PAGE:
Shrine of St. Joseph

Shrine of St. Joseph

Throughout the world many Christian churches have stood the test of time, but not by accident. In order for a neighborhood church to survive it requires the support of its parishioners and the local community. In some church’s history many issues have come and gone creating division but support of the community’s local church has remained constant while others have closed.

This website will work to highlight those historic churches who’s doors have remained open and active in their communities for nearly a century or more. From its architecture to its history each of these churches has served as pillars to their neighborhoods and has an incredible story worth being told. ChurchesUnderGod.com is a project to promote these historic churches of Christ and the communities that have united to support them. Telling the stories of these is churches is also meant as an invitation, so I encourage you to visit them an experience their history and beauty for yourself.

Origin of ChurchesUnderGod.com:

A number of years ago while working as a photojournalist at the Intelligercer newspaper in Edwardsville, IL., I began to make a list of historic St. Louis churches. Just by limiting that list to churches that are Judeo-Christian, around 100 years old, and still currently active as a church, I devised quite a large list.

Cathedral Basilica, St. Louis

Concordia Seminary, St. Louis

Having been raised on the architecturally beautiful campus of Concordia Seminary in St. Louis, while my father attended that school to become a Lutheran Pastor in the late 1980’s, I learned a great appreciation for St. Louis and much of its architecture. Also, having been a fine art photographer for almost the past 20 years and finding a handful of photos of some of these historic churches, it prompted me to seek out some of these churches in an effort to learn more about their individual histories and see them for myself. To say seeing these places left me speechless would be an understatement.

Shrine of St. Joseph

Christ Church Cathedral

Having the opportunity to meet with church historians like Paul Anderson of Christ Church Cathedral (article coming soon) and Howard Mathews of the Shrine of St. Joseph, I learned that these 2 churches alone had such rich and fascinating histories. Their stories inspired me to seek out other churches in St. Louis in order to learn their histories and capture images of their truly breath-taking interiors. This website is the current and ongoing mission to highlight some of these historic churches in St. Louis and share their stories.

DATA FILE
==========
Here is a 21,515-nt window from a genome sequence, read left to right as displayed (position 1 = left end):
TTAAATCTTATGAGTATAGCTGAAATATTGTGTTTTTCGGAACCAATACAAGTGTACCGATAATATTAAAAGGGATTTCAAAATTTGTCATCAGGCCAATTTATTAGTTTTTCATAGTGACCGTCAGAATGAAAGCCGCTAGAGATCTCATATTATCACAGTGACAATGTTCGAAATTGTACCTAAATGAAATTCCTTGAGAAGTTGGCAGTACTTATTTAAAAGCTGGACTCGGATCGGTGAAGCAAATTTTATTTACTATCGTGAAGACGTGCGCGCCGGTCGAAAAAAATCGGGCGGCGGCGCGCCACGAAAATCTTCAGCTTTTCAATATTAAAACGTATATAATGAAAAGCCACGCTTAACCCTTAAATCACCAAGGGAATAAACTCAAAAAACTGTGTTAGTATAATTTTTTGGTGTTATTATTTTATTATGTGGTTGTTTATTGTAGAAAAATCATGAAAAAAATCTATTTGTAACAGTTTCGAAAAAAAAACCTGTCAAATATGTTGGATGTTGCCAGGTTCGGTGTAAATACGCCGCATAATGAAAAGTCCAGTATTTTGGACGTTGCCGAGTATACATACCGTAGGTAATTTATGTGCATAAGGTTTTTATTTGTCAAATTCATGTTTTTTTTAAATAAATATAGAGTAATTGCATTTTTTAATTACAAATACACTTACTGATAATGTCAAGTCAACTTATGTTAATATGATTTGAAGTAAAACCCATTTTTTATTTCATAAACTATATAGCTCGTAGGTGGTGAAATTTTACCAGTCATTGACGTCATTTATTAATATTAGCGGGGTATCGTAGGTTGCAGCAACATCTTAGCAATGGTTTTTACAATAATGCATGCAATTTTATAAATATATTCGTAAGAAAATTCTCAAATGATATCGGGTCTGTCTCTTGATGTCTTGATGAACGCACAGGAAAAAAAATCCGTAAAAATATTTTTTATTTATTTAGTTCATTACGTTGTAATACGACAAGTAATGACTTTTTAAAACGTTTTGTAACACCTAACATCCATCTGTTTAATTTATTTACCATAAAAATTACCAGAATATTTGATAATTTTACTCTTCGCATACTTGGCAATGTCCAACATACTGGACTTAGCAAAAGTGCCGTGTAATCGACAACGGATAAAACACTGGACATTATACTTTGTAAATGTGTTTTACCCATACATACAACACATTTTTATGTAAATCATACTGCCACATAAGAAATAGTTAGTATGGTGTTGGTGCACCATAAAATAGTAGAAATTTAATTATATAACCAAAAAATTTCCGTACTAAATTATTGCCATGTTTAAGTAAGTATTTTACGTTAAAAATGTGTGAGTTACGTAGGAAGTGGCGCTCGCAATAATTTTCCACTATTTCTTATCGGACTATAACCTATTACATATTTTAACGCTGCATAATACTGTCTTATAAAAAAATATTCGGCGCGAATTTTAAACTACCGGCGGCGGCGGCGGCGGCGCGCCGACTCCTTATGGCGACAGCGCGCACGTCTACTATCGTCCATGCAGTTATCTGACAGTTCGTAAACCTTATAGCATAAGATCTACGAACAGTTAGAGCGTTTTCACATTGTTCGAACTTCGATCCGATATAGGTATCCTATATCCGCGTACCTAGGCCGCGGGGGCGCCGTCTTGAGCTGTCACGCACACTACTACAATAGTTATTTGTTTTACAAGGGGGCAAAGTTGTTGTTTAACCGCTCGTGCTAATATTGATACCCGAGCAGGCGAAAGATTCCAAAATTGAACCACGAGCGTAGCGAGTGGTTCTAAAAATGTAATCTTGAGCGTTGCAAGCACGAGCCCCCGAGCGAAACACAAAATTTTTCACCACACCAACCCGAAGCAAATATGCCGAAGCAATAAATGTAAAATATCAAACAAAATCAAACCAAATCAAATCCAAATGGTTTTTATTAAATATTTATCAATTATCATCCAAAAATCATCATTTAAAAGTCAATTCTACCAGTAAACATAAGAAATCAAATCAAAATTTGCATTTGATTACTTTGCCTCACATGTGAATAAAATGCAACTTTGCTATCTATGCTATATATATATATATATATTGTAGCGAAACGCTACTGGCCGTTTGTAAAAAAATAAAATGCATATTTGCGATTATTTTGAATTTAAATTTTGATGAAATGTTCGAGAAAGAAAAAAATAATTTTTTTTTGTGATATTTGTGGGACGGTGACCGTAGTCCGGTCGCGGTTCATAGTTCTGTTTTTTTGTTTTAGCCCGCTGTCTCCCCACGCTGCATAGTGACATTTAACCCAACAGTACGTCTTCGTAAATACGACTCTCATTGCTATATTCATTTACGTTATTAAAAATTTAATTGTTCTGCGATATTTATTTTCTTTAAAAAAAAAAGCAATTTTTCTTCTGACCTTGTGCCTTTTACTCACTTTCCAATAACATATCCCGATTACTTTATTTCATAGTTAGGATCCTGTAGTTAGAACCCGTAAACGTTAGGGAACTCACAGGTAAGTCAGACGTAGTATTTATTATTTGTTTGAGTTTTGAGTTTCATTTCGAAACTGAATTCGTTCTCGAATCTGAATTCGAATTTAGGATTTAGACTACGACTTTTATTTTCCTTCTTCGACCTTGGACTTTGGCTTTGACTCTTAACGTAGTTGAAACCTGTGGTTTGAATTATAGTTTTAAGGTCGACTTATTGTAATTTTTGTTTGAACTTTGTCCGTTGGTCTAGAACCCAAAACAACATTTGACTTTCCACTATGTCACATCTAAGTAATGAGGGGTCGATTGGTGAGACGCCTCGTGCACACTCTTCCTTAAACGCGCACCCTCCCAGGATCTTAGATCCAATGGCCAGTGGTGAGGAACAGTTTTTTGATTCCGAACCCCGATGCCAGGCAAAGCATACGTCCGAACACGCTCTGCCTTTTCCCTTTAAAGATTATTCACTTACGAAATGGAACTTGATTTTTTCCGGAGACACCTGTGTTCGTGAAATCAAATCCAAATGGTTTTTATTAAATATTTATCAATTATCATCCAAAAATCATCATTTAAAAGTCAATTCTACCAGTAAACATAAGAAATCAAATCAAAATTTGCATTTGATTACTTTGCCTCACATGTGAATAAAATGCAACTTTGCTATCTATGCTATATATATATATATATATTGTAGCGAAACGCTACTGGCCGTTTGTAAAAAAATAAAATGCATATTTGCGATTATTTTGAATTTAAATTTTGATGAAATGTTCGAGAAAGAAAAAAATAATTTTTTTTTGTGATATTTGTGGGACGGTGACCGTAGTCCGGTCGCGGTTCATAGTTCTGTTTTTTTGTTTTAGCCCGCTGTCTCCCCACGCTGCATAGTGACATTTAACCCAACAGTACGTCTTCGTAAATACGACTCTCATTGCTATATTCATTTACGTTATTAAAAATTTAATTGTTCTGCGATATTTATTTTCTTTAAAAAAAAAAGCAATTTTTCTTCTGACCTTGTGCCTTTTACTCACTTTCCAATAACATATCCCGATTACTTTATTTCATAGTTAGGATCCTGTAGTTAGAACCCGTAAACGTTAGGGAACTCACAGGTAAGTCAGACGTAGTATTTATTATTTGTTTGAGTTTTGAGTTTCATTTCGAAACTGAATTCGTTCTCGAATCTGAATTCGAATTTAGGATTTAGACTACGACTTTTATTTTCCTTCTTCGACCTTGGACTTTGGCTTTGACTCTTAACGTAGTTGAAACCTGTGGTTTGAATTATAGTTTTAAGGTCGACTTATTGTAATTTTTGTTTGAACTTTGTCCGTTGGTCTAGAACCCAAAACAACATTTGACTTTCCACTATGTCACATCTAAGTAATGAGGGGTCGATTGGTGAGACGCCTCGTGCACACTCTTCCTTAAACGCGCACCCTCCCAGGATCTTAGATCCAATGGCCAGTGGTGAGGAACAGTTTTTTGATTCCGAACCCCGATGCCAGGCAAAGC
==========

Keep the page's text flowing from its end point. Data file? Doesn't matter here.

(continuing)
What inspires me the most about this project is in order for a church to remain active and open, it requires the support of its congregations and its neighborhoods. For nearly 100 years these churches have accomplished this epic task. With its generations of members, despite any differences they may have had with each other in race, politics, gender, or nationality, they all set aside differences to work together to keep these churches alive and thriving. A feat like this does not happen by accident or chance. It is proof that communities can accomplish and continue great things when they unite together. In this time when it seems so many things are out to divide us, I thought these stories could serve as a good reminder to all of us of what we can accomplish together even through the worst of times.

– Mark Polege

How Do We Select Which Churches to Include?

It is a special accomplishment to maintain a church for nearly or over 100 years, few businesses even enjoy such a lengthy history. It is also a real challenge to maintain a physical church as well as continued support of a congregation. Christianity was at the forefront of St. Louis’ founding, and played a very important part in missionary roles throughout the newly born country of America. This is why we have decide to highlight churches that are:

  • Around or over 100 years old
  • Juedo or Christian denomination
  • Still operating as a church

This is not to disregard the value of other churches who do not fall into those parameters in any way. As beautiful as some churches may be, we feel it is a story worth telling on how a church, a congregation, work together over generations to continue to unite and support it. No church continues to operate apart from its neighborhood, and a city like St. Louis, Missouri, USA is fortunate to have been the final destination for many parishioners who fled Europe in search of religious freedom. The city has a very devote population, so what better city to begin such a project.